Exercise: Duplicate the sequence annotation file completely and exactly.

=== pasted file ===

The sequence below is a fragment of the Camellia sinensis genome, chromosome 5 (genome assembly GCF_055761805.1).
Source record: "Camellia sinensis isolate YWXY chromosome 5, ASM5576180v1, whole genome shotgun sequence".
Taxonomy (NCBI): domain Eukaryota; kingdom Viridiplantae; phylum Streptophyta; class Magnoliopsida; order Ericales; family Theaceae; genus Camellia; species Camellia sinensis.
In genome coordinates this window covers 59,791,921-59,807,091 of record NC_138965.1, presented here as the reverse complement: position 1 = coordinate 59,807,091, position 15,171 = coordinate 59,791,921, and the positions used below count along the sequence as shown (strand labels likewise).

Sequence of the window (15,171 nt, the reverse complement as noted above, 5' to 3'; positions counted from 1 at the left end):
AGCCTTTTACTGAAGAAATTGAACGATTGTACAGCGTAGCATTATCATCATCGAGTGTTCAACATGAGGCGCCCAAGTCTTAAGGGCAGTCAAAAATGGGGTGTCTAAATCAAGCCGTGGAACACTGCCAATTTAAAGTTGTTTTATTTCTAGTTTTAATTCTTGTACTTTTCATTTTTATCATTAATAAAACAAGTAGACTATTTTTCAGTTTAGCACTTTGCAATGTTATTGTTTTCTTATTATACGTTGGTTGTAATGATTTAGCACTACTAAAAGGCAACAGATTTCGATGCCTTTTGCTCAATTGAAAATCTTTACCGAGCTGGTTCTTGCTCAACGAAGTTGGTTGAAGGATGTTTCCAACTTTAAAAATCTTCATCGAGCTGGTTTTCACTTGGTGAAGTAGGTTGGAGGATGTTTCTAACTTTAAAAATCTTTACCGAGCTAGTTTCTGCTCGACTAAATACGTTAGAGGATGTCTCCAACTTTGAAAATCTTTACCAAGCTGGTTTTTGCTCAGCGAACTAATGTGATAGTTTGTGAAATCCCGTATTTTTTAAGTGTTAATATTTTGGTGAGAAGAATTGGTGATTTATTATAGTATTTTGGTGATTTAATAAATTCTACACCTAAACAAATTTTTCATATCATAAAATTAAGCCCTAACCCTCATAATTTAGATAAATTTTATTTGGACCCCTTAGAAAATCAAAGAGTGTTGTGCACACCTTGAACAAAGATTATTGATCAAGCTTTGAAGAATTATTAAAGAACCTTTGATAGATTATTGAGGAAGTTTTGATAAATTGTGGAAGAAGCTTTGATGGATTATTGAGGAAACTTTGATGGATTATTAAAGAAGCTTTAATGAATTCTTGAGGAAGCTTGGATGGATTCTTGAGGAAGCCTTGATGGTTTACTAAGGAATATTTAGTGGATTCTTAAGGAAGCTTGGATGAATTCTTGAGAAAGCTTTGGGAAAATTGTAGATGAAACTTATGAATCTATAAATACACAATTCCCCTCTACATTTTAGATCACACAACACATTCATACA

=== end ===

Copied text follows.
The sequence below is a fragment of the Camellia sinensis genome, chromosome 5 (genome assembly GCF_055761805.1).
Source record: "Camellia sinensis isolate YWXY chromosome 5, ASM5576180v1, whole genome shotgun sequence".
Taxonomy (NCBI): domain Eukaryota; kingdom Viridiplantae; phylum Streptophyta; class Magnoliopsida; order Ericales; family Theaceae; genus Camellia; species Camellia sinensis.
In genome coordinates this window covers 59,791,921-59,807,091 of record NC_138965.1, presented here as the reverse complement: position 1 = coordinate 59,807,091, position 15,171 = coordinate 59,791,921, and the positions used below count along the sequence as shown (strand labels likewise).

Sequence of the window (15,171 nt, the reverse complement as noted above, 5' to 3'; positions counted from 1 at the left end):
AGCCTTTTACTGAAGAAATTGAACGATTGTACAGCGTAGCATTATCATCATCGAGTGTTCAACATGAGGCGCCCAAGTCTTAAGGGCAGTCAAAAATGGGGTGTCTAAATCAAGCCGTGGAACACTGCCAATTTAAAGTTGTTTTATTTCTAGTTTTAATTCTTGTACTTTTCATTTTTATCATTAATAAAACAAGTAGACTATTTTTCAGTTTAGCACTTTGCAATGTTATTGTTTTCTTATTATACGTTGGTTGTAATGATTTAGCACTACTAAAAGGCAACAGATTTCGATGCCTTTTGCTCAATTGAAAATCTTTACCGAGCTGGTTCTTGCTCAACGAAGTTGGTTGAAGGATGTTTCCAACTTTAAAAATCTTCATCGAGCTGGTTTTCACTTGGTGAAGTAGGTTGGAGGATGTTTCTAACTTTAAAAATCTTTACCGAGCTAGTTTCTGCTCGACTAAATACGTTAGAGGATGTCTCCAACTTTGAAAATCTTTACCAAGCTGGTTTTTGCTCAGCGAACTAATGTGATAGTTTGTGAAATCCCGTATTTTTTAAGTGTTAATATTTTGGTGAGAAGAATTGGTGATTTATTATAGTATTTTGGTGATTTAATAAATTCTACACCTAAACAAATTTTTCATATCATAAAATTAAGCCCTAACCCTCATAATTTAGATAAATTTTATTTGGACCCCTTAGAAAATCAAAGAGTGTTGTGCACACCTTGAACAAAGATTATTGATCAAGCTTTGAAGAATTATTAAAGAACCTTTGATAGATTATTGAGGAAGTTTTGATAAATTGTGGAAGAAGCTTTGATGGATTATTGAGGAAACTTTGATGGATTATTAAAGAAGCTTTAATGAATTCTTGAGGAAGCTTGGATGGATTCTTGAGGAAGCCTTGATGGTTTACTAAGGAATATTTAGTGGATTCTTAAGGAAGCTTGGATGAATTCTTGAGAAAGCTTTGGGAAAATTGTAGATGAAACTTATGAATCTATAAATACACAATTCCCCTCTACATTTTAGATCACACAACACATTCATACA